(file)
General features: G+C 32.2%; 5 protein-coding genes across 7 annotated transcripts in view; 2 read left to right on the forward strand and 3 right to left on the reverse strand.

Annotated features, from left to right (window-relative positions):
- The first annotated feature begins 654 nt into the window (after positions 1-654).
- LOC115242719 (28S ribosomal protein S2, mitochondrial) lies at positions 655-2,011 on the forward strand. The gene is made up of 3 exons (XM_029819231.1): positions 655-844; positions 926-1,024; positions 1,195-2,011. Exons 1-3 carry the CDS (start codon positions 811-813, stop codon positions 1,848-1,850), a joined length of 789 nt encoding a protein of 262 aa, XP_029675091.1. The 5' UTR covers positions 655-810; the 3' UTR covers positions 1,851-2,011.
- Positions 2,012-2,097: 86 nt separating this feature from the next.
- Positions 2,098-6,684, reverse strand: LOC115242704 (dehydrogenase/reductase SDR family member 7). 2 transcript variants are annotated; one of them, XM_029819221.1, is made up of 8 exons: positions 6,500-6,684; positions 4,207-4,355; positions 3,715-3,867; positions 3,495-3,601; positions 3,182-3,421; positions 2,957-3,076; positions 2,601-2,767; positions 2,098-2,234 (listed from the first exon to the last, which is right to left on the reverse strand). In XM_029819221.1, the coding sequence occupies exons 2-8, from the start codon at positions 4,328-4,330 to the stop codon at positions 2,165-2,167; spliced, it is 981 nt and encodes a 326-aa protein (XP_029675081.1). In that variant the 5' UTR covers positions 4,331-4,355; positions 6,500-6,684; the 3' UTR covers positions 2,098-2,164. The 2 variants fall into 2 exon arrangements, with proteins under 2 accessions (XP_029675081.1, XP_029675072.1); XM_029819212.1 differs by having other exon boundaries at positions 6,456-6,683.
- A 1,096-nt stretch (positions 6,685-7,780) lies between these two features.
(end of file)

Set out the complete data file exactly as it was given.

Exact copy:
General features: G+C 32.2%; 5 protein-coding genes across 7 annotated transcripts in view; 2 read left to right on the forward strand and 3 right to left on the reverse strand.

Annotated features, from left to right (window-relative positions):
- The first annotated feature begins 654 nt into the window (after positions 1-654).
- LOC115242719 (28S ribosomal protein S2, mitochondrial) lies at positions 655-2,011 on the forward strand. The gene is made up of 3 exons (XM_029819231.1): positions 655-844; positions 926-1,024; positions 1,195-2,011. Exons 1-3 carry the CDS (start codon positions 811-813, stop codon positions 1,848-1,850), a joined length of 789 nt encoding a protein of 262 aa, XP_029675091.1. The 5' UTR covers positions 655-810; the 3' UTR covers positions 1,851-2,011.
- Positions 2,012-2,097: 86 nt separating this feature from the next.
- Positions 2,098-6,684, reverse strand: LOC115242704 (dehydrogenase/reductase SDR family member 7). 2 transcript variants are annotated; one of them, XM_029819221.1, is made up of 8 exons: positions 6,500-6,684; positions 4,207-4,355; positions 3,715-3,867; positions 3,495-3,601; positions 3,182-3,421; positions 2,957-3,076; positions 2,601-2,767; positions 2,098-2,234 (listed from the first exon to the last, which is right to left on the reverse strand). In XM_029819221.1, the coding sequence occupies exons 2-8, from the start codon at positions 4,328-4,330 to the stop codon at positions 2,165-2,167; spliced, it is 981 nt and encodes a 326-aa protein (XP_029675081.1). In that variant the 5' UTR covers positions 4,331-4,355; positions 6,500-6,684; the 3' UTR covers positions 2,098-2,164. The 2 variants fall into 2 exon arrangements, with proteins under 2 accessions (XP_029675081.1, XP_029675072.1); XM_029819212.1 differs by having other exon boundaries at positions 6,456-6,683.
- A 1,096-nt stretch (positions 6,685-7,780) lies between these two features.